I am standing at a precarious spot along the wall of the 12th-century Ahhichatragarh Fort in the north Indian state of Rajasthan, overlooking the pastel-painted city of Nagaur. As the sun sets, boys fly kites from rooftops, groups of teenagers in skinny jeans and flip-flops ride scooters and women covering their heads in chunaris (georgette scarves) gather weathered pots to prepare desert beans, lentils and mutton for dinner.
I wave at one young woman who is standing on the concrete balcony of a house a few hundred metres away and she waves back so vigorously that her green dupatta (long scarf) slips off one shoulder. An older woman on the balcony – presumably her mother – scowls, yanks the young woman’s hand down and leads her back inside the house. It’s only then that I realize how I must look to all the people in the city below.
On my side of the fort’s 1.8-kilometre-long sandstone wall is a compound built by an 18th-century maharaja, Bakht Singh of Marwar, that is currently owned by a present-day maharaja, Gaj Singh II of Jodhpur. My residence for two nights is Ranvas, a hotel composed of impeccably decorated havelis (mansions) that Bakht Singh erected for each of his 16 wives. It dawns on me in this moment that I’ve been here for 24 hours and still haven’t left the compound. I haven’t had a need to.
I have travelled to Rajasthan to explore the great Mughal architecture of the state: the finely detailed golden stone forts, the elegantly arched doors, the airy havelis. But I didn’t just want to stand cheek-to-jowl with other Birkenstock-clad visitors, all jostling to take the same selfies in front of the same architectural treasures the guide books recommended. I wanted a taste of life inside.
It turned out that there was no shortage of accommodations that were marketing just that. Srinath Suras, a resident of Jaisalmer, the haveli capital of India, told me that many of the intricately carved sandstone balconies that protrude from the older homes in his neighbourhood were sold off long ago to hotels looking to add history to their façades. There are also five-star joints that have used new tools but old materials to imitate the aesthetic of centuries-old forts and havelis. And then there are the true heritage properties, such as Ranvas, whose crumbling structures have been rehabilitated over the span of decades.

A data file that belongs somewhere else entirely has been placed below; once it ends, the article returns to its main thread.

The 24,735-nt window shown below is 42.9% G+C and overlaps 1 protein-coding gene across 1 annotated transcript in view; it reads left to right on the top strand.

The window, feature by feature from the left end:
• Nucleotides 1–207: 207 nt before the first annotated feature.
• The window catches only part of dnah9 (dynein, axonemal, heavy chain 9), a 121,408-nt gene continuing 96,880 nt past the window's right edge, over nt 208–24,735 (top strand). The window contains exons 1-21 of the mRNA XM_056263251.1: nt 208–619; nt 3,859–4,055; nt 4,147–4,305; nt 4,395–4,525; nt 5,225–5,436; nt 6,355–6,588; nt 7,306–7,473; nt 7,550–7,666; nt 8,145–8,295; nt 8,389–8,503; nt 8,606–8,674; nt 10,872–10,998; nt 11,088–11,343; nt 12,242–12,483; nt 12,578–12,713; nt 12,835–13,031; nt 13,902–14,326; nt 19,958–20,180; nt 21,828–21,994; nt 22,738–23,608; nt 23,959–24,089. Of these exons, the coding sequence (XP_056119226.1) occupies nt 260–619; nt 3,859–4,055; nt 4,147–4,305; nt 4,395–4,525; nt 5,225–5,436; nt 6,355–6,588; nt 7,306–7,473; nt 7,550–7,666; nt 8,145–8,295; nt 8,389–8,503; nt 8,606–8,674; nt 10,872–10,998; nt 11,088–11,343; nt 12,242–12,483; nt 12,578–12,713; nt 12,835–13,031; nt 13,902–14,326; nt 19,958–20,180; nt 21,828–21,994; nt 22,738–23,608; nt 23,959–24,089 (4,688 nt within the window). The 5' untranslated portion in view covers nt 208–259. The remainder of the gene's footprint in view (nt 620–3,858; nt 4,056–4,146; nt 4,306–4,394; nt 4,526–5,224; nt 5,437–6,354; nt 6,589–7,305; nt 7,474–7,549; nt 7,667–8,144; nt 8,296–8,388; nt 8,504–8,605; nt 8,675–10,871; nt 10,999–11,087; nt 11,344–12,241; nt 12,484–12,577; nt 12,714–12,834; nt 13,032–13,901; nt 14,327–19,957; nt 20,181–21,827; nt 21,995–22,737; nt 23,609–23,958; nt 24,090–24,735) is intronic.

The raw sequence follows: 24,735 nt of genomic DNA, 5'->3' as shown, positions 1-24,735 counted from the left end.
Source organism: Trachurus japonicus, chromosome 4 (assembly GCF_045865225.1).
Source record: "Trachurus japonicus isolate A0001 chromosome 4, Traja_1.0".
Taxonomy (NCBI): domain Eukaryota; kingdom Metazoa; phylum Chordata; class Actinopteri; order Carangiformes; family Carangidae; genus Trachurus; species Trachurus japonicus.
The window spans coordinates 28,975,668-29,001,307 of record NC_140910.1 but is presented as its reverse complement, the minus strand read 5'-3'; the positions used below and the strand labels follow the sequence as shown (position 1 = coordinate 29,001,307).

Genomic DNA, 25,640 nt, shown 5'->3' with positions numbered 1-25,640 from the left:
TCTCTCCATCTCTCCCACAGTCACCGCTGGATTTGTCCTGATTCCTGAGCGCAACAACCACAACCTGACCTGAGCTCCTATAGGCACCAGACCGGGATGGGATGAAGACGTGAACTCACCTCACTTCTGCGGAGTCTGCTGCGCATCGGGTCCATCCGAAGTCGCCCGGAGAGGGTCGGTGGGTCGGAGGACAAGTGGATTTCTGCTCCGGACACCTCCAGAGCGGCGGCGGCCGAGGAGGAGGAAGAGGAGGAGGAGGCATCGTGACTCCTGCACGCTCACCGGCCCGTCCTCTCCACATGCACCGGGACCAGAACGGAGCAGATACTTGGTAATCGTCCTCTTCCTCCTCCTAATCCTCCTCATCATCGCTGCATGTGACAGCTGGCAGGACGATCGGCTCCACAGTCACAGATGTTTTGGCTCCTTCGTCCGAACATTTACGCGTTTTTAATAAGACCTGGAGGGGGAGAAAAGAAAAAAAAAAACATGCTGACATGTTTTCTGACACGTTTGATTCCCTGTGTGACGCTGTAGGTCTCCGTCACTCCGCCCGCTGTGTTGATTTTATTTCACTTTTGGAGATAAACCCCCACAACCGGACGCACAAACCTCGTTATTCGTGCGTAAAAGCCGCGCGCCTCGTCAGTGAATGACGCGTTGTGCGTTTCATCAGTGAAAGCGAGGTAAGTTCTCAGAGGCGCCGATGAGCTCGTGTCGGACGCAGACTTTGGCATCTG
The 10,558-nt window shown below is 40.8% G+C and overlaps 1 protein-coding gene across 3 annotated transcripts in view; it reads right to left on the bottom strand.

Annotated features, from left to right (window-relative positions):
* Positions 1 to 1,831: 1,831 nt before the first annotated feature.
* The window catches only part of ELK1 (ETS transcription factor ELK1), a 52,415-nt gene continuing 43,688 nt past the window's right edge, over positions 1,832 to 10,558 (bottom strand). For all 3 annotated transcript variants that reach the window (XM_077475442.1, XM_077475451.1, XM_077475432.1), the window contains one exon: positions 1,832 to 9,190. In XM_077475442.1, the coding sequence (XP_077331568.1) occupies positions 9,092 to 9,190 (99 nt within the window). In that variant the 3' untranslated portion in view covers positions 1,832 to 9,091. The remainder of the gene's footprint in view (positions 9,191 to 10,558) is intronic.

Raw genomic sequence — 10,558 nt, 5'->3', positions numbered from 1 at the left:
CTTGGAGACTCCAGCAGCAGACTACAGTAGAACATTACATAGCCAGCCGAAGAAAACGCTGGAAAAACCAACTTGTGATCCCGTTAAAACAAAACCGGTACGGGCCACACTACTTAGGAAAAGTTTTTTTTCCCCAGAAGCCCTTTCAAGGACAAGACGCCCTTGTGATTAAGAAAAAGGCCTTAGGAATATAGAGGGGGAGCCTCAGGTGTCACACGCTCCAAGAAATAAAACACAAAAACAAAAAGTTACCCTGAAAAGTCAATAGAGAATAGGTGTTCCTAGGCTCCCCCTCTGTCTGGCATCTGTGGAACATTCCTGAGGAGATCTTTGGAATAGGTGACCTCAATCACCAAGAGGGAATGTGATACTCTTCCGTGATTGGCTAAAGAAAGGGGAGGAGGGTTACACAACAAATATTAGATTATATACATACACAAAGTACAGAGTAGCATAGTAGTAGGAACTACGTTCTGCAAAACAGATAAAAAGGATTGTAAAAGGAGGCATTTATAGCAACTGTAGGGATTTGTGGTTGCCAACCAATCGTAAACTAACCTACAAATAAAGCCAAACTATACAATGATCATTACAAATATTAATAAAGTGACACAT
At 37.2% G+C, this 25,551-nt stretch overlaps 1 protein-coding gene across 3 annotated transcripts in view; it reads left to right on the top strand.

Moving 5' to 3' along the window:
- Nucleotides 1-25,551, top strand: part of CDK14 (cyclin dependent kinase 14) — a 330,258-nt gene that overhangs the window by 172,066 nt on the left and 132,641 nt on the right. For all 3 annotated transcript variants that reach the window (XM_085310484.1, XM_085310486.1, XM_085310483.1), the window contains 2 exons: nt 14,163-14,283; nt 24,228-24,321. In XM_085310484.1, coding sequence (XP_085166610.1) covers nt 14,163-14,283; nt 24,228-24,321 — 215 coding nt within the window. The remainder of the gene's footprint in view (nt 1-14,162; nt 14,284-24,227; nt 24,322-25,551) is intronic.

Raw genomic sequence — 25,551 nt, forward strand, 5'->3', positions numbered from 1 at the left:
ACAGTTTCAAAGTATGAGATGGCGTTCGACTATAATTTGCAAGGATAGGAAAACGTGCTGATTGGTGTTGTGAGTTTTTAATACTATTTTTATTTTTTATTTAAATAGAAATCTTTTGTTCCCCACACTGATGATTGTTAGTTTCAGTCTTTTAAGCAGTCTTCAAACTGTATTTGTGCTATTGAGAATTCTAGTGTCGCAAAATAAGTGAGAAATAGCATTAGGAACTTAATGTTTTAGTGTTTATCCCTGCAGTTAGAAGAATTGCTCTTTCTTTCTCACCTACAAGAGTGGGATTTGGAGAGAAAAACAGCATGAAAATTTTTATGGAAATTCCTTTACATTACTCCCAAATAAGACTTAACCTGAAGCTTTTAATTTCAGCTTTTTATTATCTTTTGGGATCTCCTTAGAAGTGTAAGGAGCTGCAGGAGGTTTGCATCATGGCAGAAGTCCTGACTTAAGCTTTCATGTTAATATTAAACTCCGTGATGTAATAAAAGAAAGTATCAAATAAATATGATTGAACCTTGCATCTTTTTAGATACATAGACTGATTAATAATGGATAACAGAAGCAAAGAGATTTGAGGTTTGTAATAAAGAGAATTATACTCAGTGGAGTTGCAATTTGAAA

I was intrigued by them all and, for a week, I traversed the Thar Desert, trading in my thrifty-traveller identity to live like a modern-day maharani.
My first stop is Jodhpur, where my husband and I have been circling the same tangle of narrow, winding streets for so long that I am certain we have already passed the same pair of sari-clad grannies trading gossip on their stoop twice.
“I think we should just get something to eat and look for it later,” I tell Anis, who is glancing down at Google Maps on his phone, trying to find RAAS, a haveli-turned-hotel. With the city’s famous tangy cashew-filled samosas and so-thick-you-need-a-spoon sweet yogurt lassi in our bellies (and, more important, the help of a tuk-tuk driver), we finally find the hotel. Although it is close to the two biggest tourist magnets in town – the clock tower and the Mehrangarh Fort – RAAS seems to pride itself on being hidden. It doesn’t advertise to the domestic market and more than 90 per cent of its guests come from overseas.
While some of the havelis we have seen on the rest of the trip (such as Jaisalmer’s famous Patwon ki Haveli) are saturated with colour and busy design – Indian rococo carvings, gilded door frames, muralled ceilings – this one is a study in restraint. The clean pink sandstone structure is complemented by the same sky-coloured paint that covers most of the homes in “the blue city,” allowing it to disappear into its surroundings.
Only the select few who get past the nondescript gate and the small floating plate-glass check-in desk get to glimpse the compound that a thakur (a noble, a sort of mini-maharaja) had built here in the late 1700s as a home away from his village. At its core is the haveli where the thakur slept, a space now converted into an outpost of British spa chain Ila, as well as the hotel’s three heritage suites.
The renovation has been dramatic, but there are still signs of the life of the original owner here. On the hottest Rajasthani summer days, a sheet of fabric was threaded through the large, round iron hooks that pierce the ceiling and a pair of servants would tug the fabric back and forth to create a Mughal-era fan to keep their master cool. The thakur’s horse stable is now a posh lounge area with starched canvas seating and copies of Jodhpur Polo stacked on the coffee table.